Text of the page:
Monday, April 13, 2020

Marvel Immersion Project: Fantastic Four #49-53 and Annual #3

So much to say about this stretch.  Best to dig right in...

My Recent Reads

Fantastic Four Annual #3
Originally Published October 1, 1965
Writer: Stan Lee
Artist: Jack Kirby
  • The wedding of Reed and Sue Richards!
  • Primary villain: Dr. Doom, using a mind control machine to unleash an onslaught of Marvel baddies upon the happy ceremony.
  • Fortunately, the FF invited their own vast posse of Marvel superheroes to save the day.
  • Highlight: a cameo for Stan and Jack themselves at the end.

Fantastic Four #49
Originally Published April 1, 1966
  • Part two of the Galactus Trilogy
  • The Fantastic Four face the enormous task of stopping Galactus from stripping Earth of all its life energy.  In this act of heartlessly destroying an entire civilization for his own gain, Galactus reminds me of Star Trek's Borg.
  • The Watcher sends the Human Torch through hyperspace to his own planet in order to retrieve a weapon.
  • Through complete coincidence, the Silver Surfer stumbles into the apartment of Alicia Masters, Ben/Thing's girlfriend.  Contrived though the encounter is, their conversation is the turning point of the entire narrative.  Through Alicia, the Surfer learns of humanity's capacity for compassion.  It's quite moving.  I got goosebumps.  No joke!

Fantastic Four #50
Originally Published May 1, 1966
  • The Galactus Trilogy concludes spectacularly.
  • The Silver Surfer turns on Galactus, his master, having gained sympathy for humanity through his encounter with Alicia in the previous issue.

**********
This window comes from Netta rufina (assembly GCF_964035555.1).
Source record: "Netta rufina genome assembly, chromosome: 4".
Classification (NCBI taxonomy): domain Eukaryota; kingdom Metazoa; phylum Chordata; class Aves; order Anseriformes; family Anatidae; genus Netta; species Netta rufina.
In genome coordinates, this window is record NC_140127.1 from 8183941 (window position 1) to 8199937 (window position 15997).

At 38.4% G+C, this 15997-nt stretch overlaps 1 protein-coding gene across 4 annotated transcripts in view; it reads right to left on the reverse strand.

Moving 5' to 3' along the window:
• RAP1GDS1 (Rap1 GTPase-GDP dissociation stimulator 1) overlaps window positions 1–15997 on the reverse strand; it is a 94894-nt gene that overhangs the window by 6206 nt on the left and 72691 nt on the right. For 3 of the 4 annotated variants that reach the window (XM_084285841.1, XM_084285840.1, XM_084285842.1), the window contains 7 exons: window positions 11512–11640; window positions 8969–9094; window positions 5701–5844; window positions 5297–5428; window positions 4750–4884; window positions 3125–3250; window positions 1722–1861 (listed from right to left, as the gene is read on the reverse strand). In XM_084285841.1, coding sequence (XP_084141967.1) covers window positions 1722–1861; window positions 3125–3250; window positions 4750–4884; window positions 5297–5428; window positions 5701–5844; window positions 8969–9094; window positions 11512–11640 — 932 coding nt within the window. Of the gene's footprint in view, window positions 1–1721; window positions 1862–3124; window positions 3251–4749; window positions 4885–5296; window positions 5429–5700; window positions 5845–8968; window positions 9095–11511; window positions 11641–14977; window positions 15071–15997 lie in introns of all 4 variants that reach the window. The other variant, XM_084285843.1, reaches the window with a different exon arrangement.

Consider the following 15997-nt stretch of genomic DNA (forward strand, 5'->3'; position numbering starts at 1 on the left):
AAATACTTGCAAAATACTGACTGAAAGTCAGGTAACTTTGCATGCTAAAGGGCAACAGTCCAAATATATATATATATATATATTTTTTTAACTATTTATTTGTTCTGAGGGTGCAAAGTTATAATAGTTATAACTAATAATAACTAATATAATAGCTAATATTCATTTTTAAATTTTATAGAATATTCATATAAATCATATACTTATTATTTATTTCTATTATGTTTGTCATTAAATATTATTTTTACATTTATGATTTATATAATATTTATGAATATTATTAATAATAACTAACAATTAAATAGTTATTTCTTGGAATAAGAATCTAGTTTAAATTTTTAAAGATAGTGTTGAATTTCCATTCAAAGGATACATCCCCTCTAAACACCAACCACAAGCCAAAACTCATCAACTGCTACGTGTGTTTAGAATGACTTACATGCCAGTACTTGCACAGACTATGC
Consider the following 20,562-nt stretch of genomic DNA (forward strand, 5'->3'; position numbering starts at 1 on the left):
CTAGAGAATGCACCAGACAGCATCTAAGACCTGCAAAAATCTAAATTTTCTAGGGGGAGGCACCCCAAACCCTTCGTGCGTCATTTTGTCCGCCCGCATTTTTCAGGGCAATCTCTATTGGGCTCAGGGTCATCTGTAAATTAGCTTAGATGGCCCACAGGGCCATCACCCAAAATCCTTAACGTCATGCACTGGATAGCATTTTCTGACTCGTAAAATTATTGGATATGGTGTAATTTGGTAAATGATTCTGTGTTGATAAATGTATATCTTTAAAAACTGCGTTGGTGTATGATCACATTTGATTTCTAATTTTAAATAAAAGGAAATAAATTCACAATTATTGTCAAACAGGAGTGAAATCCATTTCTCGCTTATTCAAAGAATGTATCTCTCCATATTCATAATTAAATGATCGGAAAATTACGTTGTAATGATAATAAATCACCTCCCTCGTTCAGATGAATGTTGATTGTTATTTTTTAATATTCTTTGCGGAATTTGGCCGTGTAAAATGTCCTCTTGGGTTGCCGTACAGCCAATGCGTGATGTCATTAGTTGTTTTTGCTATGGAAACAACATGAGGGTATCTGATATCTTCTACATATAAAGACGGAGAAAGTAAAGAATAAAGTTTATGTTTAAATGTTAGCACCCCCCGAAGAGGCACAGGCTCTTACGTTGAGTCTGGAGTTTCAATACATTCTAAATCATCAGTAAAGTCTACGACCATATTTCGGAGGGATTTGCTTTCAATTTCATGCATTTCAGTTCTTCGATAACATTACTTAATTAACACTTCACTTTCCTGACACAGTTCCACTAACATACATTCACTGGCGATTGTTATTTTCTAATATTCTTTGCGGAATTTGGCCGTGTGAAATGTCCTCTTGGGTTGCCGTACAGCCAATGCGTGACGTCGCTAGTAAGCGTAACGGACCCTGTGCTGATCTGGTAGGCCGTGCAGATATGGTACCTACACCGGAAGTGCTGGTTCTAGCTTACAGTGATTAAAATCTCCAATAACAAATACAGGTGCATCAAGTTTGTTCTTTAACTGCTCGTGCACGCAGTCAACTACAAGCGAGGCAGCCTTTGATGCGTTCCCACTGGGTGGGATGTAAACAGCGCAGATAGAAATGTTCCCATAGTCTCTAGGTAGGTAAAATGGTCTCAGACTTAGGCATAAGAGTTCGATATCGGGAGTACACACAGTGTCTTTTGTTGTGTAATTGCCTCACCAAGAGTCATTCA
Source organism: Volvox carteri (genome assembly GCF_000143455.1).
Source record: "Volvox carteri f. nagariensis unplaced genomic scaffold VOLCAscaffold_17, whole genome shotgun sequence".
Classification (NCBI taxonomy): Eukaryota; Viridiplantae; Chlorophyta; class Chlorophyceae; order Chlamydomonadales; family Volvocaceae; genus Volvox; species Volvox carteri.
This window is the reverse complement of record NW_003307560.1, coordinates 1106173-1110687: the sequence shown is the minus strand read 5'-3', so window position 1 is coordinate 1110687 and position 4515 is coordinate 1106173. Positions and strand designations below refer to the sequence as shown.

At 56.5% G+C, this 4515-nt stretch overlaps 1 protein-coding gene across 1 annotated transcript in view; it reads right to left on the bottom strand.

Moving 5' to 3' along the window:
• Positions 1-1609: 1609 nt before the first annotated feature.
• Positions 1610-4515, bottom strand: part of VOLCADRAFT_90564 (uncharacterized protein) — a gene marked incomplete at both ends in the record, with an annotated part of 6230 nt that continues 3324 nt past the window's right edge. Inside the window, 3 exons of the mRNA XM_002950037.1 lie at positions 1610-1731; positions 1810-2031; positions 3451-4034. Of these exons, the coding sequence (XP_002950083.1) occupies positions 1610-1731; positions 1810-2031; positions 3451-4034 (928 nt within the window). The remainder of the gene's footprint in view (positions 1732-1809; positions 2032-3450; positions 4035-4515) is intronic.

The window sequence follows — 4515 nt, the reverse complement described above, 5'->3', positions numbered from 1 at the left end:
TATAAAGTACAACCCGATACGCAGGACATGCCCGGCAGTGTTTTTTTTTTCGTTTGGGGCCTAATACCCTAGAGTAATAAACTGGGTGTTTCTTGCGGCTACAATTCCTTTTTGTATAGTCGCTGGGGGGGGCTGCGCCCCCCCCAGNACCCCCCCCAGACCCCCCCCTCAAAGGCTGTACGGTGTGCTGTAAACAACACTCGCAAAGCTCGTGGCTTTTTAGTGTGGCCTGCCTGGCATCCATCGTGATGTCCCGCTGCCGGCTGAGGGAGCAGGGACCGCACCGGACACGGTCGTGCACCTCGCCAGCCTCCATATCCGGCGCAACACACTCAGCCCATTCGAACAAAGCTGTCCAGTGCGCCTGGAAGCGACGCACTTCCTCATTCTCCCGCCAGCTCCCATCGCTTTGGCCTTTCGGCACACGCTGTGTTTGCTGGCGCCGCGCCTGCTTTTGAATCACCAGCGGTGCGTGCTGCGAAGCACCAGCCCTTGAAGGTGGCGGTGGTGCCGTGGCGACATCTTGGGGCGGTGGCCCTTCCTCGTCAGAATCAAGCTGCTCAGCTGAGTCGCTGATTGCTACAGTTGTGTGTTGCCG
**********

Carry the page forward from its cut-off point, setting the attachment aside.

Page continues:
• Torch returns with the weapon from the Watcher's world.
  • Galactus finally relents when faced with the Watcher's weapon in Reed's hands.  He doesn't go quietly, stripping the Silver Surfer of his space-time powers as punishment for his rebellion.
To Better Know a Team: Fantastic Four - PopOptiq
via PopOptiq
  • Galactus's final frame, a 3/4 box at the top of page 10, is extraordinary.   His parting words: "And at last I perceive the glint of glory within the race of man!  Be ever worthy of that glory, humans...  Be ever mindful of your promise of greatness!...  For it shall one day lift you beyond the stars... or bury you within the ruins of war!!  The choice is yours!!" 
  • Wow!
  • Worth noting: this story was published in the spring of 1966.  A rather famous science fiction franchise would debut on television screens in September of that year (see here).  I don't know if the Galactus Trilogy had a direct impact on Star Trek but Galactus's message would certainly have resonated with Trek creator Gene Roddenberry.  The entire premise of the series is predicated on Earth having attained a more enlightened morality, thus being worthy of engaging with alien cultures.  Humanity on trial is certainly a narrative well Trek has gone back to frequently.  Perhaps, as the United States was becoming more deeply embroiled in the Vietnam War, a lot of people were coming to similar conclusions.
  • For his part, the Silver Surfer suggests a connection to another franchise: Doctor Who.  In fact, aren't both Galactus and the Surfer essentially Time Lords?  I guess not any more for the Surfer once he's stripped of his broader traveling powers but his coming to the defense of humankind is quite Doctor-like indeed.